AbstractOver the last decade or so the environmental pressures of the modern world have been dictating the work of the automotive engineer. Governments, under the pressure of the environmental lobby, have had to increase the constraints which modern motor vehicle must meet, in terms of emissions and fuel consumption. As the pressures of these constraints mount, the focus of the engineer has concentrated on improving the efficiency of the automobile. Most of the work has concentrated on the vehicle prime mover, the internal combustion engine. However, to date little of the work has concentrated on the transmission of the vehicle and improving its efficiency. This thesis details the work undertaken in a project to investigate and model the loss mechanism that exist in an automotive pushing metal V-belt continuously variable transmission (CVT). The aim of the project was to investigate the magnitude of inefficiency associated with each of the transmission components, particularly those associated with the belt itself, and develop an understanding of the effects of temperature on these loss mechanisms. The work entailed the development of a transmission test rig capable of measuring the losses through the transmission at very low power levels. The test rig developed is capable of testing the transmission at controlled low temperatures, with a high degree of accuracy and repeatability. The experimental work carried out on the transmission test rig is also supported with data from a further variator test rig, designed to measure belt slip, and with complete vehicle testing performed on a chassis dynamometer facility. The thesis introduces a number of new models for predicting both the torque losses and slip losses present in the transmission. Torque loss models are developed based upon the interactions of belt segments and bands and pulley deflections at belt entry and exit conditions. Slip is predicted due to the existence of gaps in the belt. A high degree of interaction between the slip and torque loss models is displayed, whilst both models are validated individually using the collected experimental data. Finally some proposals are made to improve the efficiency of the pushing metal V-belt CVT, based upon the findings of the modelling work.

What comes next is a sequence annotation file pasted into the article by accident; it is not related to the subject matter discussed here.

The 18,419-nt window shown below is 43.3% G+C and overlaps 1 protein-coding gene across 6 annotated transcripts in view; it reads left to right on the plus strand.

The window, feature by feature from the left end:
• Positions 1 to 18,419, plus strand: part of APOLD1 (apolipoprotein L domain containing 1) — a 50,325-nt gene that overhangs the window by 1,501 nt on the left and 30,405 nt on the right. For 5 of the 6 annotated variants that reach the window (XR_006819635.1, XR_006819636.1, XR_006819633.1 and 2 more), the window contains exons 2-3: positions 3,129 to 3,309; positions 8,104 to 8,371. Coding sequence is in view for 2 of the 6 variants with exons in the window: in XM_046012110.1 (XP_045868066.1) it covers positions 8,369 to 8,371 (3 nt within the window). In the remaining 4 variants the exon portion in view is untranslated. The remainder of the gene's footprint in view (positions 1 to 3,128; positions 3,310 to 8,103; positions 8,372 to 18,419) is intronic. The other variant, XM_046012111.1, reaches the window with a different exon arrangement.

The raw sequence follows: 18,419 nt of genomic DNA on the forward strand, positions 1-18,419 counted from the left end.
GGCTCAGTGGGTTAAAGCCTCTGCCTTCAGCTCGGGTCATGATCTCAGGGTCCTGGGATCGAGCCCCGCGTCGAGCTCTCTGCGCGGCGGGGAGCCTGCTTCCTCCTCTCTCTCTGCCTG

|Date of Award||1 Jan 2001|
|Supervisor||Nicholas D Vaughan (Supervisor)|
An investigation in to the Loss Mechanisms Associated with a Pushing Metal V-Belt Continuously Variable Transmission
Akehurst, S. (Author). 1 Jan 2001
Student thesis: Doctoral Thesis › PhD